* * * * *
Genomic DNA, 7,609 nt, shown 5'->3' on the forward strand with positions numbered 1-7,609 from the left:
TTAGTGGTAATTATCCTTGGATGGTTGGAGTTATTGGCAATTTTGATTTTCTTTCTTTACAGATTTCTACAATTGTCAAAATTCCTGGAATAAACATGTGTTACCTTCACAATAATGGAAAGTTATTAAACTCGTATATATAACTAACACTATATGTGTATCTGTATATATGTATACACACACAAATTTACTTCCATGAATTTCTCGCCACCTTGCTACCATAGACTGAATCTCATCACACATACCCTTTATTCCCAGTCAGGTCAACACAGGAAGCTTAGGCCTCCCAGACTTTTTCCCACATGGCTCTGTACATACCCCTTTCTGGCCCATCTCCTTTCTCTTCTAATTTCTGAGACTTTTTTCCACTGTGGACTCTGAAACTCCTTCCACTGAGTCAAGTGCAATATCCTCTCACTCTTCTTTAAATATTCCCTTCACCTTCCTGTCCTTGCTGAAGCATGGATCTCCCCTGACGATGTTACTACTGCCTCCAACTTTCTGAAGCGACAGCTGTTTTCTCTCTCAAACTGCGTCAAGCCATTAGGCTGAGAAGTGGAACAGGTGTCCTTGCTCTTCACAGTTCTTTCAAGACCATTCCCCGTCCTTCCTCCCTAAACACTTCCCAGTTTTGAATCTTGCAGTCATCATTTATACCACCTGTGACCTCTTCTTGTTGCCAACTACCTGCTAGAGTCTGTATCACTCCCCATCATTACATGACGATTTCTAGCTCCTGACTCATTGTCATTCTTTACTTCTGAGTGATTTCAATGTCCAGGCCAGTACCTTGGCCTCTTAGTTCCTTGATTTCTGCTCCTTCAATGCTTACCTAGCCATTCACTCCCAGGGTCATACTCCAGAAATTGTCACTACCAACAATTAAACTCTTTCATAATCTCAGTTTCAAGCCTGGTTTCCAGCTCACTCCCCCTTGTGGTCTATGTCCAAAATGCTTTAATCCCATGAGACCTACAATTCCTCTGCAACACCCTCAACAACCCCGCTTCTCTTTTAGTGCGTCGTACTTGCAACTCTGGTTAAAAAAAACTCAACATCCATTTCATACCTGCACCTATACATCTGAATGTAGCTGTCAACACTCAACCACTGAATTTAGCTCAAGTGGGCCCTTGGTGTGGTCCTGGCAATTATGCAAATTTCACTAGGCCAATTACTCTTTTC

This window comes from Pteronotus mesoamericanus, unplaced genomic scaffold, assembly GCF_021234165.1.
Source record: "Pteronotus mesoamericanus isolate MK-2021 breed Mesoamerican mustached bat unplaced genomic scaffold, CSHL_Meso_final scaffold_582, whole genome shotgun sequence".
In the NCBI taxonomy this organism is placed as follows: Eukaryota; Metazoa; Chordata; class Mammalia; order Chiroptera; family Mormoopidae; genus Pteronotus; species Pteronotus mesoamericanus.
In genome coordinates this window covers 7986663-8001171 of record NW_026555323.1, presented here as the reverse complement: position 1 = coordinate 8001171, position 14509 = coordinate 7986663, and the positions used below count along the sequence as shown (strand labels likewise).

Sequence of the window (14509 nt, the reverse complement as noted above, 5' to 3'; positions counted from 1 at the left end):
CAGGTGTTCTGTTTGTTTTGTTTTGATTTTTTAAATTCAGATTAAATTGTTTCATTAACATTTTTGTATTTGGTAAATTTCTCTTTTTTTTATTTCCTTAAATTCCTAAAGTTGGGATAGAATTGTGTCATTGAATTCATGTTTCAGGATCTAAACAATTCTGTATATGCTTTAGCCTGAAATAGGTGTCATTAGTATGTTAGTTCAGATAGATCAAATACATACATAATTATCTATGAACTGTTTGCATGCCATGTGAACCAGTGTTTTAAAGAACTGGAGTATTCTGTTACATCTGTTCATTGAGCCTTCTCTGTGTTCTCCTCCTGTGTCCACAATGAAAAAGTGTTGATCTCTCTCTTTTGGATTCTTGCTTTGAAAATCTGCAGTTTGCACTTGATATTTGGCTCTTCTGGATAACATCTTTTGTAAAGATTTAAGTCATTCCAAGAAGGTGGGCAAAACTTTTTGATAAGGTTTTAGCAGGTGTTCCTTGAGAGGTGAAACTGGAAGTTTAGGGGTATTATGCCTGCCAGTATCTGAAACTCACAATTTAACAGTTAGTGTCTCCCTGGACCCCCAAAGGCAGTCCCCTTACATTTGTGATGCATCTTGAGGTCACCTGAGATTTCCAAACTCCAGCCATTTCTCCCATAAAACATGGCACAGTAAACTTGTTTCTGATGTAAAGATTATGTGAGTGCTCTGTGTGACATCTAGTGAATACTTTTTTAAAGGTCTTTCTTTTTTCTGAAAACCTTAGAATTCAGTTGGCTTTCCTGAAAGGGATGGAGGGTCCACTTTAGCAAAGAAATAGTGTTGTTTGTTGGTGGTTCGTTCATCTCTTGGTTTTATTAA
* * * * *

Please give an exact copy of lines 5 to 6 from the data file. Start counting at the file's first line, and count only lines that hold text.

In the NCBI taxonomy this organism is placed as follows: Eukaryota; Metazoa; Chordata; class Mammalia; order Chiroptera; family Mormoopidae; genus Pteronotus; species Pteronotus mesoamericanus.
In genome coordinates this window covers 7986663-8001171 of record NW_026555323.1, presented here as the reverse complement: position 1 = coordinate 8001171, position 14509 = coordinate 7986663, and the positions used below count along the sequence as shown (strand labels likewise).